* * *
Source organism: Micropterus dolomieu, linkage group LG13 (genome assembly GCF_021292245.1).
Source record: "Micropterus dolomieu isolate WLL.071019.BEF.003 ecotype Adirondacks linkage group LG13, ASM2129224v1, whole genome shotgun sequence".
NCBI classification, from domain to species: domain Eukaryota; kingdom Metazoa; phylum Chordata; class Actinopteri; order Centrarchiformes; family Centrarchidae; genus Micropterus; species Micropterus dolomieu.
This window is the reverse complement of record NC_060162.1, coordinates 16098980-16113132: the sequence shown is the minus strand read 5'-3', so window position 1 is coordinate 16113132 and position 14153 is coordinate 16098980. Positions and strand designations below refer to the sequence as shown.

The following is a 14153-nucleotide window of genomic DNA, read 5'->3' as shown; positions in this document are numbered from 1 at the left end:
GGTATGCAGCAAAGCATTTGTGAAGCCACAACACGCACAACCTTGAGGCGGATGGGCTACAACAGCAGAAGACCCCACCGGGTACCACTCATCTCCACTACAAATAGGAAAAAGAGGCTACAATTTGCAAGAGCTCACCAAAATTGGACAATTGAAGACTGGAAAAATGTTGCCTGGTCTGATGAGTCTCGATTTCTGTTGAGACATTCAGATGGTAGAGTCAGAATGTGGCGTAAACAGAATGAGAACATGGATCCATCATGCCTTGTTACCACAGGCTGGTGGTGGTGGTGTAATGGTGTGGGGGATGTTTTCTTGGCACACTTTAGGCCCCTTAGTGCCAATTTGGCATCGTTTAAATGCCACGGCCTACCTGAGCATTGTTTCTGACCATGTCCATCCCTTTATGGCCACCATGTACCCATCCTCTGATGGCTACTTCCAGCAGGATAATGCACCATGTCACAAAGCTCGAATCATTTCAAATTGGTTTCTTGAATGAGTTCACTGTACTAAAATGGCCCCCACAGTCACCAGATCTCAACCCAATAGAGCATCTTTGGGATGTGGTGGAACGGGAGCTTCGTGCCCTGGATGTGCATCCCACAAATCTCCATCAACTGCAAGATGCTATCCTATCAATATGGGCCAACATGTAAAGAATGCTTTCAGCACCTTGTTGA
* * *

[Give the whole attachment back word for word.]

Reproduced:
Source organism: Micropterus dolomieu, linkage group LG13 (genome assembly GCF_021292245.1).
Source record: "Micropterus dolomieu isolate WLL.071019.BEF.003 ecotype Adirondacks linkage group LG13, ASM2129224v1, whole genome shotgun sequence".
NCBI classification, from domain to species: domain Eukaryota; kingdom Metazoa; phylum Chordata; class Actinopteri; order Centrarchiformes; family Centrarchidae; genus Micropterus; species Micropterus dolomieu.
This window is the reverse complement of record NC_060162.1, coordinates 16098980-16113132: the sequence shown is the minus strand read 5'-3', so window position 1 is coordinate 16113132 and position 14153 is coordinate 16098980. Positions and strand designations below refer to the sequence as shown.

The following is a 14153-nucleotide window of genomic DNA, read 5'->3' as shown; positions in this document are numbered from 1 at the left end:
GGTATGCAGCAAAGCATTTGTGAAGCCACAACACGCACAACCTTGAGGCGGATGGGCTACAACAGCAGAAGACCCCACCGGGTACCACTCATCTCCACTACAAATAGGAAAAAGAGGCTACAATTTGCAAGAGCTCACCAAAATTGGACAATTGAAGACTGGAAAAATGTTGCCTGGTCTGATGAGTCTCGATTTCTGTTGAGACATTCAGATGGTAGAGTCAGAATGTGGCGTAAACAGAATGAGAACATGGATCCATCATGCCTTGTTACCACAGGCTGGTGGTGGTGGTGTAATGGTGTGGGGGATGTTTTCTTGGCACACTTTAGGCCCCTTAGTGCCAATTTGGCATCGTTTAAATGCCACGGCCTACCTGAGCATTGTTTCTGACCATGTCCATCCCTTTATGGCCACCATGTACCCATCCTCTGATGGCTACTTCCAGCAGGATAATGCACCATGTCACAAAGCTCGAATCATTTCAAATTGGTTTCTTGAATGAGTTCACTGTACTAAAATGGCCCCCACAGTCACCAGATCTCAACCCAATAGAGCATCTTTGGGATGTGGTGGAACGGGAGCTTCGTGCCCTGGATGTGCATCCCACAAATCTCCATCAACTGCAAGATGCTATCCTATCAATATGGGCCAACATGTAAAGAATGCTTTCAGCACCTTGTTGA